How much viagra should I take for recreational use?

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Our two year study funded by the Economic and Social Research Council explored the health of customers in night clubs, looking in particular at illicit drug use. As part of this research, 2056 customers completed short structured interviews in three clubs in north west England over six months in 1998. Fieldwork in two clubs occurred before sildenafil was licensed in the United Kingdom (September 1998). In the third club it occurred during October. Interviews with customers and staff showed that supplies of sildenafil were readily available in the third club for £10 a tablet (50 mg). We therefore incorporated questions on sildenafil usage into the survey (n=519).

Sildenafil was used as a recreational drug by 15 respondents (3%) (10 men, 5 women; 14 white, 1 African-Caribbean; mean age 26, range 19-34). All reported having used at least one other illegal or illicit drug in their lifetimes. Fourteen had used amyl nitrite (poppers), 13 amphetamines, 13 cannabis, 11 methylenedioxymethamphetamine (“ecstasy”), 10 cocaine, 8 (γ-hydroxybutyric acid, 6 lysergide (LSD), 5 tranquillisers, 2 crack cocaine, and 1 heroin. Fourteen had used drugs within the previous three months. Most reported having taken sildenafil simultaneously with illegal drugs (methylenedioxymethamphetamine, cocaine, cannabis), illicit drugs (amyl nitrite, (γ-hydroxybutyric acid), and alcohol.

Some used sildenafil in clubs, others at home. All reported positive effects: enhanced sexual desire and love making and feelings of “warmth.” Fewer than half reported negative effects: headaches, genital soreness, and intoxication. All said they would take the drug again, which had been obtained from friends, dealers, sex shops, and the internet.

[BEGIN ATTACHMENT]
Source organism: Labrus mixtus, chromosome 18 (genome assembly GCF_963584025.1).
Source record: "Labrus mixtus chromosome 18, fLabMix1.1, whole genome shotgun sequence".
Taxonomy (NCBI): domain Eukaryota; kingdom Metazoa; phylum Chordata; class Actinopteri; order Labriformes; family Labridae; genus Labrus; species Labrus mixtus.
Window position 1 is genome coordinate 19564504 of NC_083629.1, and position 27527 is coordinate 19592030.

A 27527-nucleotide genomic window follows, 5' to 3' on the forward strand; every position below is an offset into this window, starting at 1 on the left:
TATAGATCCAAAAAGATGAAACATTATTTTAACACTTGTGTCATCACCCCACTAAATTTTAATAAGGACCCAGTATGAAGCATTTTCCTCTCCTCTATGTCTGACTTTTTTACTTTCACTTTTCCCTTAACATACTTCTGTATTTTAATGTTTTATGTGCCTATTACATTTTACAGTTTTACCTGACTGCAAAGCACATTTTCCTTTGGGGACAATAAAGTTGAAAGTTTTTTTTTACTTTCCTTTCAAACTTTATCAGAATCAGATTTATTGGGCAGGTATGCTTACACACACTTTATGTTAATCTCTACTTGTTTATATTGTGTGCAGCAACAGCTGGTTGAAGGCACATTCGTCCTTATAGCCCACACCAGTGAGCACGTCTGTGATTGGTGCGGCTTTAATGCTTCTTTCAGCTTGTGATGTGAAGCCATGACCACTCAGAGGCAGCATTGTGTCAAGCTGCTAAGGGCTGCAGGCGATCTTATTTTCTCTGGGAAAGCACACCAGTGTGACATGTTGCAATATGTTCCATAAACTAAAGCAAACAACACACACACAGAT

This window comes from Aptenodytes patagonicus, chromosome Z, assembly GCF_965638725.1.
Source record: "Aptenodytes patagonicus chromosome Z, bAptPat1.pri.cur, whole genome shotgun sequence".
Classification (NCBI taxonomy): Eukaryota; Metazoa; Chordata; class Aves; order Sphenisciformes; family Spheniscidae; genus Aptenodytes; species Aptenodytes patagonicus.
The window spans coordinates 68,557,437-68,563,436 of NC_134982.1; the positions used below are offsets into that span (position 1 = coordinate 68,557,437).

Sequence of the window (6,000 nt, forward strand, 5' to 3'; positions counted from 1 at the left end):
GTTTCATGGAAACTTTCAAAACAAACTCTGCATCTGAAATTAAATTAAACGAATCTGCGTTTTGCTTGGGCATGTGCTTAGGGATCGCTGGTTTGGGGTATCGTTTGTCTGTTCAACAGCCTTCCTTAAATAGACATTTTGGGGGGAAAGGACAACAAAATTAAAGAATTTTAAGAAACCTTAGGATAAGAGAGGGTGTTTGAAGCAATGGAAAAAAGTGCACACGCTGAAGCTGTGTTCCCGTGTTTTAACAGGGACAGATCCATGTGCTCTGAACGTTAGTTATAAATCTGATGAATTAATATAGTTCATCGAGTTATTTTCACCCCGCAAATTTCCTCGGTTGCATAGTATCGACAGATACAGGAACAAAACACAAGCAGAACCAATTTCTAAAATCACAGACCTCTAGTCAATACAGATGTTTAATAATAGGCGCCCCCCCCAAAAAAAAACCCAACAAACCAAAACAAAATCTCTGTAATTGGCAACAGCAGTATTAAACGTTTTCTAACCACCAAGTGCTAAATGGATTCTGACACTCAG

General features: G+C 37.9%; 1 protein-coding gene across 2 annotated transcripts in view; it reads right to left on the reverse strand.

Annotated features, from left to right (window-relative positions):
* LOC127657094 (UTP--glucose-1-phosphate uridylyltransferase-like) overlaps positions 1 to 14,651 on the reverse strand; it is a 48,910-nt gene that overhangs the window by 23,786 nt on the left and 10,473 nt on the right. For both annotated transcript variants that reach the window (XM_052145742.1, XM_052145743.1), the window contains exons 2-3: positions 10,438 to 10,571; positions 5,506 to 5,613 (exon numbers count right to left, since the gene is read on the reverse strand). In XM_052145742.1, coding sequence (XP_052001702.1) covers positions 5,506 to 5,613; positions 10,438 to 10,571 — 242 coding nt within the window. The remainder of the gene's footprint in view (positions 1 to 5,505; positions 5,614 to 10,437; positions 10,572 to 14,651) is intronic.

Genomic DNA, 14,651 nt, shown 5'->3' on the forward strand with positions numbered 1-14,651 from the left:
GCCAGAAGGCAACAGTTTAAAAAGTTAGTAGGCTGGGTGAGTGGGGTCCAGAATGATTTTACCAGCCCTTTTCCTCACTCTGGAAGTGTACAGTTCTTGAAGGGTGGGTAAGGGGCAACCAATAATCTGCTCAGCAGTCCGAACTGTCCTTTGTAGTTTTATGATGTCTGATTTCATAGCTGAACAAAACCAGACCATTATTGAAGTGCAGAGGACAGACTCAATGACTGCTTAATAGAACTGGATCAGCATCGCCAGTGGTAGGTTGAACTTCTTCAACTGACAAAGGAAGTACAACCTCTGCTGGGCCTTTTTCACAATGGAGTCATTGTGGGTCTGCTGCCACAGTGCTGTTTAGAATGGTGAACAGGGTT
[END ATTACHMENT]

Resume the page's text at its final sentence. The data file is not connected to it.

These results show potentially dangerous recreational use of sildenafil in combination with other drugs. The combination with amyl nitrate is particularly worrying as both drugs dilate blood vessels, which can result in a dangerous drop in blood pressure and possibly myocardial infarction or stroke.

Within weeks of being licensed sildenafil was available in English night clubs, which shows the willingness of women and men to experiment with drugs. Our findings also provide further evidence for the normalisation of recreational drug use in Britain.

By selecting a treatment on the Numan homepage, consumers will be able to create an account and complete a short questionnaire covering symptoms and medical history. Then a member of Numan’s qualified clinical team will assess their suitability for the treatment. Once approval is granted, a prescription is created and the tablets are shipped and delivered within 48 hours.

Numan next plans to expand its health and grooming offering to include skin and hair treatment for men.

Papafloratos says: “We’re not just providing an online pharmacy though. We’re putting real emphasis on providing you with the knowledge you need to make the right decisions for you. So we’re releasing The Book of Erections — an in-depth guide on how your erections come about, or sometimes don’t and what you can do about it. We’re also supporting that with in-depth information on our blog.”

He says the startup ran a survey of 1,000 men and 1,000 women in the U.K. earlier this year and found that from the men who reported having erectile dysfunction symptoms, only 42 percent sought help on the issue.